The most powerful moment of the day was the “Open Mic” portion of the closing ceremony. At first, the air was still. Who will participate? There was nervous chatter. The Feminists at Brown leaders started to worry if we should do a different activity. Then, suddenly, a brave girl stood up. “I’ll go,” she said. She shared a poem about experiences with sexual objectification and opened up about her struggles. The students supported her, cheering, whooping, and clapping. Now that she broke the ice, students poured on to the stage, talking about what feminism means to them, or personal experiences with gender-related issues. They were so wise beyond their years, so eloquent and poised, that I began to tear up. One girl stood up and said, “I want to thank the Feminists at Brown club for putting this together,” and explained why the day impacted her. I could feel the hot tears running down my face, and I didn’t even try to hide it.

Thinking back to that day, it feels like a miracle that this conference even happened. Everyone’s events were getting canceled, and the University itself ended classes just days later. That day was one of the last days where life felt normal, and while the conference’s impact may have reached fewer people than we expected, the depth of our reach felt profound. In the month since then, we have all (the high school students and Brown students) dealt with new and unexpected things. The sense of community and support that I felt that day stays with me, as well as the support I feel on our cozy Monday nights in Sarah Doyle. While Feminists at Brown Zoom calls may not offer free tea and comfy couches, they do offer me the chance to reflect each week about something good in my life. This ritual of gratitude has been a true gift through these times of uncertainty.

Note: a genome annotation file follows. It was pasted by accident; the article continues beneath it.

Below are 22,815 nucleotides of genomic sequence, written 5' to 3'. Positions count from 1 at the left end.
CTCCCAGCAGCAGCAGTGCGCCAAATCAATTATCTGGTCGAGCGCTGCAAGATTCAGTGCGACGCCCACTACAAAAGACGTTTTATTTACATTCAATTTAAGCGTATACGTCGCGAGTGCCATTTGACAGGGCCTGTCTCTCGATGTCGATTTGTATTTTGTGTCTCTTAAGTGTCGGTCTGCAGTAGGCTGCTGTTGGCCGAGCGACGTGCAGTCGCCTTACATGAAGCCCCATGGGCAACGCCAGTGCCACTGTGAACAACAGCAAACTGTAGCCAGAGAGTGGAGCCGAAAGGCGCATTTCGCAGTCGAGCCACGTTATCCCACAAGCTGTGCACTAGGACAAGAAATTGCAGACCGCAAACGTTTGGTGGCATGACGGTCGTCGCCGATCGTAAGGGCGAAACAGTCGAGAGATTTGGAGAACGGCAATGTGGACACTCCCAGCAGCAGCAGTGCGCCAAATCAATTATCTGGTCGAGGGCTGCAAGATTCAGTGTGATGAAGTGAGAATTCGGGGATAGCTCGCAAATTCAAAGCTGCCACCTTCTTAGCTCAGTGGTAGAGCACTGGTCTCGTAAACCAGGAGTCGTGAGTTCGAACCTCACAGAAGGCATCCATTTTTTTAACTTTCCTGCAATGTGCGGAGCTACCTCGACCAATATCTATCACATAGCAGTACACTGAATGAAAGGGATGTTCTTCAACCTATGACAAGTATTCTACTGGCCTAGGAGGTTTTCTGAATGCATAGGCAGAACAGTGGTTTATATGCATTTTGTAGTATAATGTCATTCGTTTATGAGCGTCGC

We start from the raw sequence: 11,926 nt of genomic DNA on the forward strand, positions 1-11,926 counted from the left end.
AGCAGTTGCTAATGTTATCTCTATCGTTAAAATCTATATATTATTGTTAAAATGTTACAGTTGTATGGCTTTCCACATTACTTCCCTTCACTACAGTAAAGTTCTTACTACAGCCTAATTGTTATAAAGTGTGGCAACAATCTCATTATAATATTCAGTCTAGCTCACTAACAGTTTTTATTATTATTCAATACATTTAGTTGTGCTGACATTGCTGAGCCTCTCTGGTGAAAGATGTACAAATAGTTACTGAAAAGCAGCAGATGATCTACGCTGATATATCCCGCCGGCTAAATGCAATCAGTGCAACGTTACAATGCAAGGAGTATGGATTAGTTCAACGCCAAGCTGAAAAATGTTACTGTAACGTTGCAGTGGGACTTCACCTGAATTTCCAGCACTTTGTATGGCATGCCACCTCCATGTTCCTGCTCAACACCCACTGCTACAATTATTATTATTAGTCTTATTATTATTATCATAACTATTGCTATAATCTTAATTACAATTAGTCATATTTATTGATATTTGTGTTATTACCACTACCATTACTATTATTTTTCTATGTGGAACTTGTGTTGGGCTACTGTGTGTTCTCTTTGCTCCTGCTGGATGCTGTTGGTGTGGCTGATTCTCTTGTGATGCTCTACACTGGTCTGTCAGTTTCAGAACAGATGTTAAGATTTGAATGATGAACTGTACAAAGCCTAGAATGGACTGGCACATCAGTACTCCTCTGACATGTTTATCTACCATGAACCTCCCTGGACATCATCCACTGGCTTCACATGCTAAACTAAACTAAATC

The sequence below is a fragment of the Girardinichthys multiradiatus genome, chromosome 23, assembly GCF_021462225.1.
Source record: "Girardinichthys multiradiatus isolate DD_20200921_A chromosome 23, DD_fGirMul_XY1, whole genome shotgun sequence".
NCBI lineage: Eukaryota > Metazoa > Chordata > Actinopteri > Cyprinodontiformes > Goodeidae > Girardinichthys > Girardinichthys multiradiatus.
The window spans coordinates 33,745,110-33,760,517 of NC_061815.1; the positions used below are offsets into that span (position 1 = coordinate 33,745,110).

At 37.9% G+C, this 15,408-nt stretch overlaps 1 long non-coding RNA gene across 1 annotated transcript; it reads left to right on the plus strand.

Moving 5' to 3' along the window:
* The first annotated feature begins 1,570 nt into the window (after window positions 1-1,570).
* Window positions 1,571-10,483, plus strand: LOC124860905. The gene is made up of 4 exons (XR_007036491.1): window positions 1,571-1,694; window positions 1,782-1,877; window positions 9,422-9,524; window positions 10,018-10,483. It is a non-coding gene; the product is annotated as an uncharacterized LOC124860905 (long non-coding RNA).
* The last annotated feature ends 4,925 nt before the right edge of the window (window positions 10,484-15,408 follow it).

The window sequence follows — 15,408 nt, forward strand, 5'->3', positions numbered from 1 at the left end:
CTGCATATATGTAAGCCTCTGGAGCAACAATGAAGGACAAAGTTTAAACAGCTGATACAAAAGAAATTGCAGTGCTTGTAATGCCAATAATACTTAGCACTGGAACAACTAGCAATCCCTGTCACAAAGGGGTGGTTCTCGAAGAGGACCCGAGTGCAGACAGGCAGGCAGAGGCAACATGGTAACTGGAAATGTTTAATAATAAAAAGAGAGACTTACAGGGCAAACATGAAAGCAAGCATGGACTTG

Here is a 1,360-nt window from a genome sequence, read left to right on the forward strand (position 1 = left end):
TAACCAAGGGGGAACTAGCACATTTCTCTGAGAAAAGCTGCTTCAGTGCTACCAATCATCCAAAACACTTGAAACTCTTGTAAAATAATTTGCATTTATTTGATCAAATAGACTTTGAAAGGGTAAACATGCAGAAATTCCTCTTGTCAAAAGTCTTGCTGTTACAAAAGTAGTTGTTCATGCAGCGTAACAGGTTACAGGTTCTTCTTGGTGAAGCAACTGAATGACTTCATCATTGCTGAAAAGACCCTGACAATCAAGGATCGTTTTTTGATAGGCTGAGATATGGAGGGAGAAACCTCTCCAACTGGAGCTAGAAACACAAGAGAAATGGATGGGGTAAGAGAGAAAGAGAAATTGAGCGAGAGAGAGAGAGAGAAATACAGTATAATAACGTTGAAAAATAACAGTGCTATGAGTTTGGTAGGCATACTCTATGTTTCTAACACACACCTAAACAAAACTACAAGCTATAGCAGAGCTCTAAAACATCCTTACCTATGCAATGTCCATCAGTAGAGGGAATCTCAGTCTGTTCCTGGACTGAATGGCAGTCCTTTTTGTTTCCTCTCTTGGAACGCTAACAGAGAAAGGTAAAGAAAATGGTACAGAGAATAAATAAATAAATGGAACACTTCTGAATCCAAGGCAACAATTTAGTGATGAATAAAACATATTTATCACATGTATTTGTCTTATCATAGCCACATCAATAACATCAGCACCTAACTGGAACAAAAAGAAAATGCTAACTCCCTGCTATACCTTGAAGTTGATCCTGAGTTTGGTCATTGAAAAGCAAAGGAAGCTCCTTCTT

Image credit: Photo of the tote bag Feminists at Brown gifted to the attendees and volunteers at the FLAME Conference. Graphic design by Jane Freiman ’22.

Rooted Radio 001

By: Jennifer Katz, Senior studying Science, Technology, Society and the Gender, Health, & Wellness Coordinator at the Sarah Doyle Center

Dear friends in the Sarah Doyle Center community,

Wherever you are in the world right now, I hope that you are safe and healthy during these difficult times. With all that is going on, there are moments where the weight of it all has been distracting, and sometimes even debilitating. It has been important for me to find daily practices that help me feel and stay grounded, especially on a day when the noise is too much and the ring of loneliness is even more shrill. These practices can be small: making my bed, brewing coffee, taking a short walk. It is dedicating a moment to stillness to check in with my body and take a judgment-free mental inventory at that present moment. Music, for me, and making playlists in particular, has been one of these grounding practices. I play it while I’m brushing my teeth, cooking with my family, or winding down after a day’s work.

I will be sharing “Rooted” playlists every week for the next month, honoring the SDC’s Women’s History Month theme “Radical Roots: Nourishing Feminist Work.” I’m hoping that we can find refuge in our common humanity right now. I’m hoping that the music that has been centering me, can bring us closer together and help center you as well. I’m hoping to honor that we’re not alone. 



Image credit: Rooted Radio image by Katherine Sang ’21

Radical Roots: Still Planting Seeds, Still Nourishing Feminist Work

By: Shanelle Haile, PhD Student in the Department of Sociology and Grad Parent Coordinator at the Sarah Doyle Center

Our home garden in Cranston, Rhode Island

“Humility in relationship to nature’s power made survival possible” (hooks 2009:67)

This semester has been difficult. We are all wading through uncertain waters as we navigate our way out of a global health pandemic. My own fears and anxieties have worsened many times since the beginning of this crisis. I worry about the health and safety of my family, my friends, and many others more vulnerable than myself. The worry can be mentally and emotionally crippling. Someone recently asked me how I am managing to balance being a graduate student and a parent who desires to continue doing feminist work during this time?